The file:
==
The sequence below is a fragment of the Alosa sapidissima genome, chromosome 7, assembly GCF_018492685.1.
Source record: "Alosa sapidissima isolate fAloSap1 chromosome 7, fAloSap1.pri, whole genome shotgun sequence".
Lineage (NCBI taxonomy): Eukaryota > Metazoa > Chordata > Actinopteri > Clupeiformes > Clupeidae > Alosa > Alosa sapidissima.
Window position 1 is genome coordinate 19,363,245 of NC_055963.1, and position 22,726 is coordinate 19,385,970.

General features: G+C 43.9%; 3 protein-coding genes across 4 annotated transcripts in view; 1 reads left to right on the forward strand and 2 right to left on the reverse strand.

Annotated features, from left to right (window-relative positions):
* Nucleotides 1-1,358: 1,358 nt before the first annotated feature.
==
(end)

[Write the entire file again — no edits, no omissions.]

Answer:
The sequence below is a fragment of the Alosa sapidissima genome, chromosome 7, assembly GCF_018492685.1.
Source record: "Alosa sapidissima isolate fAloSap1 chromosome 7, fAloSap1.pri, whole genome shotgun sequence".
Lineage (NCBI taxonomy): Eukaryota > Metazoa > Chordata > Actinopteri > Clupeiformes > Clupeidae > Alosa > Alosa sapidissima.
Window position 1 is genome coordinate 19,363,245 of NC_055963.1, and position 22,726 is coordinate 19,385,970.

General features: G+C 43.9%; 3 protein-coding genes across 4 annotated transcripts in view; 1 reads left to right on the forward strand and 2 right to left on the reverse strand.

Annotated features, from left to right (window-relative positions):
* Nucleotides 1-1,358: 1,358 nt before the first annotated feature.